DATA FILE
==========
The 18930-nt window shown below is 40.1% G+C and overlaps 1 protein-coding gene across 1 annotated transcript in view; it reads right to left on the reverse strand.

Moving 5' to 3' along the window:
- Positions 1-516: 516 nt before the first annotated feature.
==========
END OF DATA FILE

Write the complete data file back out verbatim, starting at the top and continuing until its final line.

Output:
The 18930-nt window shown below is 40.1% G+C and overlaps 1 protein-coding gene across 1 annotated transcript in view; it reads right to left on the reverse strand.

Moving 5' to 3' along the window:
- Positions 1-516: 516 nt before the first annotated feature.